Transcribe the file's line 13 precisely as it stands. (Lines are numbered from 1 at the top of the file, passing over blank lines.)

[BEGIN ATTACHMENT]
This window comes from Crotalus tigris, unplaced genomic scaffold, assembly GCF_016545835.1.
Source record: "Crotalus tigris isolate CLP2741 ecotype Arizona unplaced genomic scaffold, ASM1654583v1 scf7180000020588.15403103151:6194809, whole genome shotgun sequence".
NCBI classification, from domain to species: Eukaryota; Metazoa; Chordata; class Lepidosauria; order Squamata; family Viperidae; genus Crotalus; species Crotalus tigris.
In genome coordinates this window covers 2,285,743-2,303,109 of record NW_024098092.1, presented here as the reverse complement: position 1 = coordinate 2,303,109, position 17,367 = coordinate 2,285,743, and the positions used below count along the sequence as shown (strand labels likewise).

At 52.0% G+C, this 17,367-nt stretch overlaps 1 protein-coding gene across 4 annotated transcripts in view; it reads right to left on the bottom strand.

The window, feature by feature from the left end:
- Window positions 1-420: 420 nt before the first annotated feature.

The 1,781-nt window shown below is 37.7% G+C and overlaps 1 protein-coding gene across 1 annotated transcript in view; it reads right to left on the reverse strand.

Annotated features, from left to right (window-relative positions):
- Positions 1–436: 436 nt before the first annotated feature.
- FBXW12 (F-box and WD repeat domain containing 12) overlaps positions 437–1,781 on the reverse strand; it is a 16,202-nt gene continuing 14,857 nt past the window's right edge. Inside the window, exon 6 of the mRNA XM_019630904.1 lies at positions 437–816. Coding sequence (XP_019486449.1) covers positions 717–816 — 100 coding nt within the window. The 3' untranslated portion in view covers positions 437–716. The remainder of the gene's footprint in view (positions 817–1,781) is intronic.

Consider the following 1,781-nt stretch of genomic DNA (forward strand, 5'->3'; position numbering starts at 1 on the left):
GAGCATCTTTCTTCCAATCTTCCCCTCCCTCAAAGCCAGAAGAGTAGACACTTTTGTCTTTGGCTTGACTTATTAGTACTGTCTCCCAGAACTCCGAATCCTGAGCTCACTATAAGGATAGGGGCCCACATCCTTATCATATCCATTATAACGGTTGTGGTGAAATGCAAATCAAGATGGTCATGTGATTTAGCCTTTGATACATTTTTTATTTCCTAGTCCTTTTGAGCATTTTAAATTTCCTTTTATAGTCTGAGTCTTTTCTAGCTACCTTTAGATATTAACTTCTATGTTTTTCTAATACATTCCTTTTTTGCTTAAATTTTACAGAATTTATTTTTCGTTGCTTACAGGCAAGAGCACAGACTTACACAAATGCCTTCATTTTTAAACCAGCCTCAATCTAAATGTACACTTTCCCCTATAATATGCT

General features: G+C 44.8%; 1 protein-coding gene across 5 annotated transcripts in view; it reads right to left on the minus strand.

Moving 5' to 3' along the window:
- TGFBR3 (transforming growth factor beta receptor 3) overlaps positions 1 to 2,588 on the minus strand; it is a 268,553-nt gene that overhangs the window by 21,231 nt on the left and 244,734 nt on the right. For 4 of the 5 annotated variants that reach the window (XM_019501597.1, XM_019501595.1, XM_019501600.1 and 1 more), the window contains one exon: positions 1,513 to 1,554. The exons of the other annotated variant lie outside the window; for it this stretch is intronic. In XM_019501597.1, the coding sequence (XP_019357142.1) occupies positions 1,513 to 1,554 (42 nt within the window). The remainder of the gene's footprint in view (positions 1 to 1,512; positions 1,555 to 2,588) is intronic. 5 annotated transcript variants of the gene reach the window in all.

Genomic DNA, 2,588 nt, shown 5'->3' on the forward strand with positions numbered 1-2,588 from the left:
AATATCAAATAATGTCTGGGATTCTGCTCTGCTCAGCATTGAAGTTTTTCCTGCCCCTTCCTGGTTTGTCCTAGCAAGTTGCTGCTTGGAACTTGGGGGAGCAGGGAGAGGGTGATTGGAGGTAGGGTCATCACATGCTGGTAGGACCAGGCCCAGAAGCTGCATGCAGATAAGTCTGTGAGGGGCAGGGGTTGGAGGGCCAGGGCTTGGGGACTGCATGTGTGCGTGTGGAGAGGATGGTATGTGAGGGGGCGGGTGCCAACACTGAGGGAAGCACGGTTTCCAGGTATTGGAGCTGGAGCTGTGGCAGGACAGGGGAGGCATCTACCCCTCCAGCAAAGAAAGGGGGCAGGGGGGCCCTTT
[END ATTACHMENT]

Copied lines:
GAGCATCTTTCTTCCAATCTTCCCCTCCCTCAAAGCCAGAAGAGTAGACACTTTTGTCTTTGGCTTGACTTATTAGTACTGTCTCCCAGAACTCCGAATCCTGAGCTCACTATAAGGATAGGGGCCCACATCCTTATCATATCCATTATAACGGTTGTGGTGAAATGCAAATCAAGATGGTCATGTGATTTAGCCTTTGATACATTTTTTATTTCCTAGTCCTTTTGAGCATTTTAAATTTCCTTTTATAGTCTGAGTCTTTTCTAGCTACCTTTAGATATTAACTTCTATGTTTTTCTAATACATTCCTTTTTTGCTTAAATTTTACAGAATTTATTTTTCGTTGCTTACAGGCAAGAGCACAGACTTACACAAATGCCTTCATTTTTAAACCAGCCTCAATCTAAATGTACACTTTCCCCTATAATATGCT